There are many reasons why it is important for the law to allow legal cases and complaints to be brought in the public interest. Persons with disabilities and persons from other equity-seeking groups may not have the resources to bring forward a case on their own, or cannot do so on their own for fear of reprisal. Public interest standing enables disability and other community organizations to bring forward legal cases in order to advance equality for the communities they represent. The SCC’s decision maintains a flexible legal test for public interest standing, and does not make it more difficult to bring forward cases in the public interest.

[1] Delta Air Lines Inc. v. Lukács, 2018 SCC 2 (CanLII) at para 12.


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Bill 175 – Safer Ontario Act, 2017

 By Mariam Shanouda, Staff Lawyer

Background on Bill 175[1]

On March 8, 2018, Bill 175, the Safer Ontario Act, 2017, was passed by the Ontario Government.[2]  The passage of this Bill comes four months after it was first introduced in the House of Commons and following extensive consultations with stakeholders from the community.

Bill 175 was initially introduced on November 2, 2017, by the Hon. Marie-France Lalonde, Minister of Community Safety and Correctional Services, and Attorney General Yasir Naqvi.

The Safer Ontario Act, 2017 was described as a “comprehensive community safety legislative package”[3], and proposed to repeal and replace the current Police Services Act, amend the Coroners Act, and create the following new Acts:

  1. Policing Oversight Act, 2017;
  2. Ontario Policing Discipline Tribunal, 2017;
  3. Missing Persons Act, 2017; and
  4. Forensic Laboratories Act, 2017.

One of the more significant aspects surrounding the introduction of the Safer Ontario Act, 2017 is the fact that this is the first major update to the Police Services Act in more than 25 years.[4]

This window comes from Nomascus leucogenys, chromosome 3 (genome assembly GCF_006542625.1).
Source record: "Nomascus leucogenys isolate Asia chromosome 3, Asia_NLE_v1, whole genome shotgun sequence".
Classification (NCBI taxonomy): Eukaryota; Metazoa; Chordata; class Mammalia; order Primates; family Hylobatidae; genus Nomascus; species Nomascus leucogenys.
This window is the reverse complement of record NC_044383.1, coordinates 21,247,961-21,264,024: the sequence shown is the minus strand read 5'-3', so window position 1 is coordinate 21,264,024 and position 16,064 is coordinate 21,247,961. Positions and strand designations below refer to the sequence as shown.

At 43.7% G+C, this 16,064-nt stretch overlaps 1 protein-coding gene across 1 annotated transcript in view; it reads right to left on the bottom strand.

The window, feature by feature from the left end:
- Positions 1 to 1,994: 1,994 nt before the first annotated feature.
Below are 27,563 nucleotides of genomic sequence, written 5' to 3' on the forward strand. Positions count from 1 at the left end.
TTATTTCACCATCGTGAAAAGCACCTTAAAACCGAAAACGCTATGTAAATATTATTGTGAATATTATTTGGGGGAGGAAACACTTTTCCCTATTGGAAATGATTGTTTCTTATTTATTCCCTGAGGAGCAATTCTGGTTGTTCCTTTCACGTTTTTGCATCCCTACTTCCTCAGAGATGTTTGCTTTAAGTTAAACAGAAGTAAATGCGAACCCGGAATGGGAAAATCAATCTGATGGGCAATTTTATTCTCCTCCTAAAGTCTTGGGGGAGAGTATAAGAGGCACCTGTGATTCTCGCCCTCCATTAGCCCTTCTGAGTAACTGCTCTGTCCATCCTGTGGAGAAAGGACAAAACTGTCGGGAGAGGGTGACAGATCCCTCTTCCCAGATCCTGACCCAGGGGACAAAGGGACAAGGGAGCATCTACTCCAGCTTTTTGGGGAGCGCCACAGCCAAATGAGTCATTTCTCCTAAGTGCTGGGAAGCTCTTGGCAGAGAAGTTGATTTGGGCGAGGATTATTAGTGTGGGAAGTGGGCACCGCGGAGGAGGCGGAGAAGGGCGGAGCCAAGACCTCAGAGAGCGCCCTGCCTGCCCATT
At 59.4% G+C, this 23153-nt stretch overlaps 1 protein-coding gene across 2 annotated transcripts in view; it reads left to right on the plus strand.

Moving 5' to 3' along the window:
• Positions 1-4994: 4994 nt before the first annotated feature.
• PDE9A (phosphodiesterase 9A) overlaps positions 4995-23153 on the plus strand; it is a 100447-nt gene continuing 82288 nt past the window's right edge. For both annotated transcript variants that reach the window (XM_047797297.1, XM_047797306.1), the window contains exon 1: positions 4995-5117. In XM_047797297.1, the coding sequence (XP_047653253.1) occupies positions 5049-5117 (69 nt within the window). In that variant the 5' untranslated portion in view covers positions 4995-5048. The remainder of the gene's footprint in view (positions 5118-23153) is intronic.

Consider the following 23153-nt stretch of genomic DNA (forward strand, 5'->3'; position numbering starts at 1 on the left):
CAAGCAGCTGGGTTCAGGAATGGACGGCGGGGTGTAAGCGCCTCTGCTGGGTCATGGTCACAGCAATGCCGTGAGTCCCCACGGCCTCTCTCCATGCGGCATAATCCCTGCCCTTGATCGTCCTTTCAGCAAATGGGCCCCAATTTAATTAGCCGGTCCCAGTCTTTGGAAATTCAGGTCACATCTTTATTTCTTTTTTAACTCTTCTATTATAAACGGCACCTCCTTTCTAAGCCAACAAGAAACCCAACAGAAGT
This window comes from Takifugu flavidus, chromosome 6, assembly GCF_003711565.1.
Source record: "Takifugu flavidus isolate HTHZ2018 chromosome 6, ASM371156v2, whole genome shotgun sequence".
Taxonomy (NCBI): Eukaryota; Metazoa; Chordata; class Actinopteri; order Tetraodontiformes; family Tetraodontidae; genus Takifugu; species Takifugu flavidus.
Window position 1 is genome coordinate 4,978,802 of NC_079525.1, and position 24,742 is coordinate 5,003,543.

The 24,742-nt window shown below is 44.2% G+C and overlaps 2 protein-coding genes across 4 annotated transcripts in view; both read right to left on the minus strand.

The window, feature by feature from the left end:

Many of the changes proposed in the Safer Ontario Act, 2017 are taken from the recommendations proposed in Justice Michael Tulloch’s report, Independent Police Oversight Review.[5]  In that report, Justice Tulloch made more than 100 recommendations regarding police oversight in Ontario. A review of the Safer Ontario Act, 2017 makes it clear that many of Justice Tulloch’s recommendations were adopted and incorporated into the new Act.

Bill 175 is approximately 400 pages in length and quite detailed. For the purposes of this article, we have provided a brief overview of the Acts and provisions that persons from disability communities may find relevant.

Police Services Act, 2017[6]

Some of the newer provisions in the Police Services Act, 2017 aim to highlight the importance of diversity on municipal policing and police service boards that is reflective of the municipality’s population,[7] and the development and inclusion of a “diversity plan” by each board.[8] With respect to disability, the Act stipulates that police service boards and the Commissioner are required to accommodate the disability-related needs of a member of the police service who has a disability.[9]

One of the more discussed amendments concerns holding officers accountable for their misconduct.[10] Currently in Ontario, police officers who are suspected of misconduct are suspended with pay.[11]  Under the current Police Services Act[12], a police officer is suspended without pay only if and when they are convicted of an offence and sentenced to a term of imprisonment.[13] The Police Services Act, 2017, if passed, will allow suspensions of police officers without pay when an officer is in custody or in the case that they have been charged with a serious offense they committed while off-duty.[14]

Policing Oversight Act, 2017[15]

Both the Police Services Act and the Policing Oversight Act strengthen the powers of the Special Investigations Unit (SIU) to investigate potentially wrongful police conduct. An example of this can be found in section 16 of the Policing Oversight Act, 2017 whereby the SIU director can initiate an investigation if, as a result from the conduct of an official,[16] (a) a person dies, (b) a person is seriously injured, or (c) a firearm is discharged at a person.[17] This is particularly important because there have been many examples of persons with mental health disabilities whose interactions with the police have resulted in death, injury and instances where officers have discharged a firearm[18]. It is hoped that this provision, along with the implementation of de-escalation techniques recommended in Iacobucci’s report,[19] will contribute to officials resorting less often to use of force when interacting with members of the public, including persons with mental health disabilities.